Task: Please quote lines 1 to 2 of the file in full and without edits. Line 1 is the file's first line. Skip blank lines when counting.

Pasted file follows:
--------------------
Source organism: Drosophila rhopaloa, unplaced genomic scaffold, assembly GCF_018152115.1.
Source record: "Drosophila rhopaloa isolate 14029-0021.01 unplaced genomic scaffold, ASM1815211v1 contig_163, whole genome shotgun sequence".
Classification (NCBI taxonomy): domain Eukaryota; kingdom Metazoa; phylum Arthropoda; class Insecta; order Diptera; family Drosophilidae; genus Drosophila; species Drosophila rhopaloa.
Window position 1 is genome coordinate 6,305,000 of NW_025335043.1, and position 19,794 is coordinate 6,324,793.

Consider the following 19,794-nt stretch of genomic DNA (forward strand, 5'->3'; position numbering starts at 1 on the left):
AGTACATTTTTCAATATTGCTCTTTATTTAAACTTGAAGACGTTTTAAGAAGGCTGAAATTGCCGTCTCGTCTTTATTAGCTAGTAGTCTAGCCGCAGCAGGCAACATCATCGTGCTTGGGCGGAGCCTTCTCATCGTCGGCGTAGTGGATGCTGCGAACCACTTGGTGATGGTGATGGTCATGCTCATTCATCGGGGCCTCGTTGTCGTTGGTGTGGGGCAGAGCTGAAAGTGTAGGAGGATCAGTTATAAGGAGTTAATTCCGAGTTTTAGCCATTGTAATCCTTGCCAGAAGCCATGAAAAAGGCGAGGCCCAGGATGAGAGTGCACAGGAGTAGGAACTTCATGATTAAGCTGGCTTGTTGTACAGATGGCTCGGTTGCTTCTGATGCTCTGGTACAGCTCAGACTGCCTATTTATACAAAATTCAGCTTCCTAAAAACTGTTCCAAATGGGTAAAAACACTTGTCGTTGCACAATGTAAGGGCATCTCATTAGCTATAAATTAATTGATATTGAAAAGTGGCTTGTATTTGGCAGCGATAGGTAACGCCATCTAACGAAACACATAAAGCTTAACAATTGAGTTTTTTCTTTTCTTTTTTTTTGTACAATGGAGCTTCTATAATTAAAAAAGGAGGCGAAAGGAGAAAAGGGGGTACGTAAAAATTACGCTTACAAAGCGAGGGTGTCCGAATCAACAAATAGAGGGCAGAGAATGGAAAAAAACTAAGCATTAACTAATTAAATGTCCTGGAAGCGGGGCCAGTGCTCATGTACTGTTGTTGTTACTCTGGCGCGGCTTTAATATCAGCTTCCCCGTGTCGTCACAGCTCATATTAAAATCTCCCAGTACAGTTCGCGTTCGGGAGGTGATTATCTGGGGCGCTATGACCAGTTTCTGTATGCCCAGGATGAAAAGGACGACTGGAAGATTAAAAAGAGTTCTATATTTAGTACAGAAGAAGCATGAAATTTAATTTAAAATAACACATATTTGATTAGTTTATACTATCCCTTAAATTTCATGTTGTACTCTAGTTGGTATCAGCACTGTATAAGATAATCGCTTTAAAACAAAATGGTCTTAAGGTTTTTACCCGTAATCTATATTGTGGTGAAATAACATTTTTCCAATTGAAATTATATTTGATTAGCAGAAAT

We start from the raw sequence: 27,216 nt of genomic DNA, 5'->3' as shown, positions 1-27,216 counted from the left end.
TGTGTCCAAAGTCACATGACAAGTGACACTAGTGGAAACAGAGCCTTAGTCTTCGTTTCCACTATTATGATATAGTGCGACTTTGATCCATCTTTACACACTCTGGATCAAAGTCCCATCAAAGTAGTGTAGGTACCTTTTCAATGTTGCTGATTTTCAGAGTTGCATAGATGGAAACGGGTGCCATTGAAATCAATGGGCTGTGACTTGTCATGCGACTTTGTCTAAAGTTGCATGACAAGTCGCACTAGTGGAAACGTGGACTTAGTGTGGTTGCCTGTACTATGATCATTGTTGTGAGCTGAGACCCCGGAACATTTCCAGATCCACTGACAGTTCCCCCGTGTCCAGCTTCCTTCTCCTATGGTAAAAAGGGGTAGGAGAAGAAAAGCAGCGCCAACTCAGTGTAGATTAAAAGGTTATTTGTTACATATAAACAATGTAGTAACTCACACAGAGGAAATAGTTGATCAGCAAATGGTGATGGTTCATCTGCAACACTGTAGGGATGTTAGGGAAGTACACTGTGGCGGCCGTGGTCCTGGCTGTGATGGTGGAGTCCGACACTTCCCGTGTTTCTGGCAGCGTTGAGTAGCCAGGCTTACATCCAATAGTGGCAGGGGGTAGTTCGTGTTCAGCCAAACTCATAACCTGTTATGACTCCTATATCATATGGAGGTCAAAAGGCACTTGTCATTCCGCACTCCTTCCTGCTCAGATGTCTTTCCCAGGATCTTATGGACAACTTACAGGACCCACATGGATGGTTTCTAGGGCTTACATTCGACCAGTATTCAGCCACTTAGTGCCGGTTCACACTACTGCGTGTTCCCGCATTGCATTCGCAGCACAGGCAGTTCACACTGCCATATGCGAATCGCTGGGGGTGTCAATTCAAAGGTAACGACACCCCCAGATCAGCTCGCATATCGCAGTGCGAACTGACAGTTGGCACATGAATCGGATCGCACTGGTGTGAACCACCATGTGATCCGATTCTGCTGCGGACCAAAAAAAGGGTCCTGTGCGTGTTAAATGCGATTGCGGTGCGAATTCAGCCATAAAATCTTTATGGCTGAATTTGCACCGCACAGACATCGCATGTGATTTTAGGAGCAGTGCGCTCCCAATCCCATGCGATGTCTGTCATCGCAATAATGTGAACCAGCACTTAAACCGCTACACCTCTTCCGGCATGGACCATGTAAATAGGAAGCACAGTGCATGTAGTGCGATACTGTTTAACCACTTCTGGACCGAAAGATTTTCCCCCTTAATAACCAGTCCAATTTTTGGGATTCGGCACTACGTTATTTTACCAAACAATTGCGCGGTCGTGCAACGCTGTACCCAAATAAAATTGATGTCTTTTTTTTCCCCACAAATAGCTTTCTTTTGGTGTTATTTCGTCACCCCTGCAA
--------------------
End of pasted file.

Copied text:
Source organism: Drosophila rhopaloa, unplaced genomic scaffold, assembly GCF_018152115.1.
Source record: "Drosophila rhopaloa isolate 14029-0021.01 unplaced genomic scaffold, ASM1815211v1 contig_163, whole genome shotgun sequence".